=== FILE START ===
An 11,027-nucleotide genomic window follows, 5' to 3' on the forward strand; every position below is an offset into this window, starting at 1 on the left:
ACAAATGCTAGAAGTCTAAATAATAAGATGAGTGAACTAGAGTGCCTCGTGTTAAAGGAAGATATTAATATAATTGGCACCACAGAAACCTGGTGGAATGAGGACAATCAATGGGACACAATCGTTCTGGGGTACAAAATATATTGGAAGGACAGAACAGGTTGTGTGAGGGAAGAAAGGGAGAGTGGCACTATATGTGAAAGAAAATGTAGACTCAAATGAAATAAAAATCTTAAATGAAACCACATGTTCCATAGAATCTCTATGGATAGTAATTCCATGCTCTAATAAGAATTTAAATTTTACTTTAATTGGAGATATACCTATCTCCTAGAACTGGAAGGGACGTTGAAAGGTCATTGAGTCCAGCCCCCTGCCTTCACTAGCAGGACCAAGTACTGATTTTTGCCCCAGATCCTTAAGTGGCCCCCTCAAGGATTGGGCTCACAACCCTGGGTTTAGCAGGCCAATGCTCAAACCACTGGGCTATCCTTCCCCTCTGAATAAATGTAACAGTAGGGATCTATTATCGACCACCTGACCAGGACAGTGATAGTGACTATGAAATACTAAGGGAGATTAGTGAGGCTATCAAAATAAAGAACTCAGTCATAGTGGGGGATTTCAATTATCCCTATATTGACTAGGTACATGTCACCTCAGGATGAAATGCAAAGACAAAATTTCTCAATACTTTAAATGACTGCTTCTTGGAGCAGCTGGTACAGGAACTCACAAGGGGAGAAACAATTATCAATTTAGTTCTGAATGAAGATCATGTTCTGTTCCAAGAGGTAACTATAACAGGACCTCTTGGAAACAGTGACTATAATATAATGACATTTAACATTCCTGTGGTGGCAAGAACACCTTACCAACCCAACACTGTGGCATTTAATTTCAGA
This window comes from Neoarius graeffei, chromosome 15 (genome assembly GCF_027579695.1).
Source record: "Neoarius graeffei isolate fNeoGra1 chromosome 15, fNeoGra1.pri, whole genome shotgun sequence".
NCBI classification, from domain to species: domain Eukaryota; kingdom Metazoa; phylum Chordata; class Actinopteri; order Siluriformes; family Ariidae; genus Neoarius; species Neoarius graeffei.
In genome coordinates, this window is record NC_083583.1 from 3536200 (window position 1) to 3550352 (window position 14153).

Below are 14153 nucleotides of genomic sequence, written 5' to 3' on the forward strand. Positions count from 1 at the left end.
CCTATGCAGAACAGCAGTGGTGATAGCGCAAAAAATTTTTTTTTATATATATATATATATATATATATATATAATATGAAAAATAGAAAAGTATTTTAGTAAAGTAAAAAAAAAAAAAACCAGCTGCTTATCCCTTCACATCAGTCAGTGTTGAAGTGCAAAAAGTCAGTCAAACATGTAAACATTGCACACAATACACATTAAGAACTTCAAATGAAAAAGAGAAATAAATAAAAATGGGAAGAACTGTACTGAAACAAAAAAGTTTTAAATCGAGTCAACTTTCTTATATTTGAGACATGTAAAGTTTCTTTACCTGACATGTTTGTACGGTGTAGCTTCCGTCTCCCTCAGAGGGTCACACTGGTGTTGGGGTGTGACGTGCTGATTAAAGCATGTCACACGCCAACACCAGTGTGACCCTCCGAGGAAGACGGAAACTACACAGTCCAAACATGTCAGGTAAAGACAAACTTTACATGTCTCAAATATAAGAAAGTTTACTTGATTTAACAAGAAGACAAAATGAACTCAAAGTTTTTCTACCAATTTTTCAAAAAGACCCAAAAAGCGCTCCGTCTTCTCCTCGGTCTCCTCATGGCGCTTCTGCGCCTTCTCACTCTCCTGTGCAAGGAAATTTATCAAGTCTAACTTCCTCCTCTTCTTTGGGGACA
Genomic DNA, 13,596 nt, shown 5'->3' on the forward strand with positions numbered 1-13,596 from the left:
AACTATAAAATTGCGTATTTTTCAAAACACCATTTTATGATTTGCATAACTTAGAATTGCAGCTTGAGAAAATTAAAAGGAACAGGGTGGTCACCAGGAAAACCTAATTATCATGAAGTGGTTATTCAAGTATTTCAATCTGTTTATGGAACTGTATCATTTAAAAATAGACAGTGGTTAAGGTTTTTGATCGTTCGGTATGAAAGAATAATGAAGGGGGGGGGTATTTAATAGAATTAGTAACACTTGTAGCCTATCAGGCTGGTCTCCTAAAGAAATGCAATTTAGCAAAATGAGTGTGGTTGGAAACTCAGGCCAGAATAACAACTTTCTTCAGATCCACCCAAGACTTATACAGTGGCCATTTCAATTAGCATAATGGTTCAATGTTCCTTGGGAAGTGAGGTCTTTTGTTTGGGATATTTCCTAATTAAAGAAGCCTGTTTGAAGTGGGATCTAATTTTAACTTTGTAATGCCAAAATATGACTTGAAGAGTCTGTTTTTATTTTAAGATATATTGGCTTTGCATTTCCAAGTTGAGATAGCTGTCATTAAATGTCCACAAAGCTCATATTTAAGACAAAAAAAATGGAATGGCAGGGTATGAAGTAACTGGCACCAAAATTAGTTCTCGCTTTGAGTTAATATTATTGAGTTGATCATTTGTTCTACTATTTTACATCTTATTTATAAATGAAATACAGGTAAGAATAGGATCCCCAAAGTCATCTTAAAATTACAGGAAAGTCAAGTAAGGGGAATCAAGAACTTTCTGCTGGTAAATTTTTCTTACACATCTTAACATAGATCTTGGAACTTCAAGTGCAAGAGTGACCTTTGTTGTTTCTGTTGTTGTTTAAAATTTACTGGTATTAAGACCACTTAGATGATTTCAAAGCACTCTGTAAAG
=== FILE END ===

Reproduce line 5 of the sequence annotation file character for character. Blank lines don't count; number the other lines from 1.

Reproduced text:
NCBI classification, from domain to species: domain Eukaryota; kingdom Metazoa; phylum Chordata; class Actinopteri; order Siluriformes; family Ariidae; genus Neoarius; species Neoarius graeffei.